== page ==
Via Media Matters.
In an open letter to the Yelp CEO last week, a 25-year-old woman who identified herself as Talia Jane explained that she could not afford groceries and rent on her minimum wage pay at Yelp’s Eat24 food delivery network in San Francisco. Most of her co-workers were living with their parents, and one guy was apparently homeless. The whole thing is worth reading.
I haven’t bought groceries since I started this job. Not because I’m lazy, but because I got this ten pound bag of rice before I moved here and my meals at home (including the one I’m having as I write this) consist, by and large, of that. Because I can’t afford to buy groceries. Bread is a luxury to me, even though you’ve got a whole fridge full of it on the 8th floor. But we’re not allowed to take any of that home because it’s for at-work eating. Of which I do a lot. Because 80 percent of my income goes to paying my rent. Isn’t that ironic? Your employee for your food delivery app that you spent $300 million to buy can’t afford to buy food. That’s gotta be a little ironic, right?
…I got paid yesterday ($733.24, bi-weekly) but I have to save as much of that as possible to pay my rent ($1245) for my apartment that’s 30 miles away from work because it was the cheapest place I could find that had access to the train, which costs me $5.65 one way to get to work. That’s $11.30 a day, by the way. I make $8.15 an hour after taxes. I also have to pay my gas and electric bill. Last month it was $120. According to the infograph on PG&E’s website, that cost was because I used my heater. I’ve since stopped using my heater. Have you ever slept fully clothed under several blankets just so you don’t get a cold and have to miss work? Have you ever drank a liter of water before going to bed so you could fall asleep without waking up a few hours later with stomach pains because the last time you ate was at work? I woke up today with stomach pains. I made myself a bowl of rice.
Look, I’ll make you a deal. You don’t have to pay my phone bill. I’ll just disconnect my phone. And I’ll disconnect my home internet, too, even though it’s the only way I can do work for my freelance gig that I haven’t been able to do since I moved here because I’m constantly too stressed to focus on anything but going to sleep as soon as I’m not at work…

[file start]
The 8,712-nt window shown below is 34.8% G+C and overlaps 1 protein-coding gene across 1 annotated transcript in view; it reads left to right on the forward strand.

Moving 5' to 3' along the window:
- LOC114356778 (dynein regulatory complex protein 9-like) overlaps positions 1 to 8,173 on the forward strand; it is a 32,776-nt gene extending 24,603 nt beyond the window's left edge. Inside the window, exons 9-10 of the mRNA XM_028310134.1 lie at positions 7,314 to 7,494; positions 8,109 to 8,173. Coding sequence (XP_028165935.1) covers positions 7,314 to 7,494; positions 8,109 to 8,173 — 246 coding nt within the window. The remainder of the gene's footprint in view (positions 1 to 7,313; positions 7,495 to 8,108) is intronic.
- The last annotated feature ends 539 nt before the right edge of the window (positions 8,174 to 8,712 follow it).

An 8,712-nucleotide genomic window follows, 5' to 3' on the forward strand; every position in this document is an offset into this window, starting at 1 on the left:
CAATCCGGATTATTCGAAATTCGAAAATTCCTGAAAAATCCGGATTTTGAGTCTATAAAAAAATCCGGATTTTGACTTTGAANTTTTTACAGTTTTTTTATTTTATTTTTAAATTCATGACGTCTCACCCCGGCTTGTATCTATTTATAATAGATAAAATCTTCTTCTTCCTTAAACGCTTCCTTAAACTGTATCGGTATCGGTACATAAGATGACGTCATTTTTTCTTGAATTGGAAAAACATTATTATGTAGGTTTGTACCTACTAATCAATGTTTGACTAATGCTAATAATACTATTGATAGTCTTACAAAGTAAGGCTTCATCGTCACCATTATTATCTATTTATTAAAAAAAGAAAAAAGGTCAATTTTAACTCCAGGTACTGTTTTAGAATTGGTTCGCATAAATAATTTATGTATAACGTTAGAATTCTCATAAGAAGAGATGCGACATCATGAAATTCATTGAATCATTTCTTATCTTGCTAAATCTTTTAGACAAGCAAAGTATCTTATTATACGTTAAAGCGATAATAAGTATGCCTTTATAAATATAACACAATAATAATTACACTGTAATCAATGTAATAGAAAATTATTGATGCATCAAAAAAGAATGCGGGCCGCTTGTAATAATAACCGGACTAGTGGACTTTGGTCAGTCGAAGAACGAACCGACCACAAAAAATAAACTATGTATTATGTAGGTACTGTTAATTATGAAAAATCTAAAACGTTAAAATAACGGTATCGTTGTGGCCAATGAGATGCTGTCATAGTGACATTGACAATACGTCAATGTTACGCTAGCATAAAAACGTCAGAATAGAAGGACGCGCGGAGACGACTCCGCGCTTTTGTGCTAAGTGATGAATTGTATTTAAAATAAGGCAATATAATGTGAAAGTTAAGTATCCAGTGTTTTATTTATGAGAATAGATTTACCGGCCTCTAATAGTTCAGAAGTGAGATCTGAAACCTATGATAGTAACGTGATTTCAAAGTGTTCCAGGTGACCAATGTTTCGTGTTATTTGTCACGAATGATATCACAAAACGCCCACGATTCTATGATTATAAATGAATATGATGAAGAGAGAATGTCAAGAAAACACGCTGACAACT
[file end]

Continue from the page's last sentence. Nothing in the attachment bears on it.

Let’s make sure I have the facts in order, here. When this young woman took a new job she was under the impression that she wouldn’t have to get a second job to cover basic expenses like food, rent, and utilities. We now live in a low-wage economy where entry-level employees are expected to work overtime and weekends without proper compensation. And by the way, Talia Jane’s letter concludes with an update that says she was fired the same day she wrote to the CEO.
Instead of expressing sympathy, most people commenting on the letter criticized Talia Jane for whining and feeling “entitled.” Faux News Channel just piled on, basically claiming that employees have no right to expect any kind of living wage – especially not in San Francisco. Faux News host Sandra Smith is a wealthy former hedge-funder. Stefanie Williams is just clueless.
The MM story got picked up by Raw Story, and here is a choice comment:
Wow … a 29 year old who still lives at home with her parents and works as a bartender lecturing a 25 year old college graduate who is living on her own about entitlements and bootstraps and personal responsibility…
Two hours after the letter was posted online, she was fired. The company said her termination was not related to the letter, however Ms Jane claimed that she was told by Yelp’s HR department that her letter violated company terms of conduct.
Bashing millennials and shaming those who claim to be struggling financially has grown in popularity, seemingly in response to public attention on income inequality.
I have a shiny degree with my name on it, lots of knowledge about things I’m passionate about, and a whole lot of debt.
…When some people see things like Talia Jane’s piece about Yelp, they basically orgasm with self-righteousness. It gives them an excuse to hate on millennials and talk about what hard workers they are and how lazy everyone else is.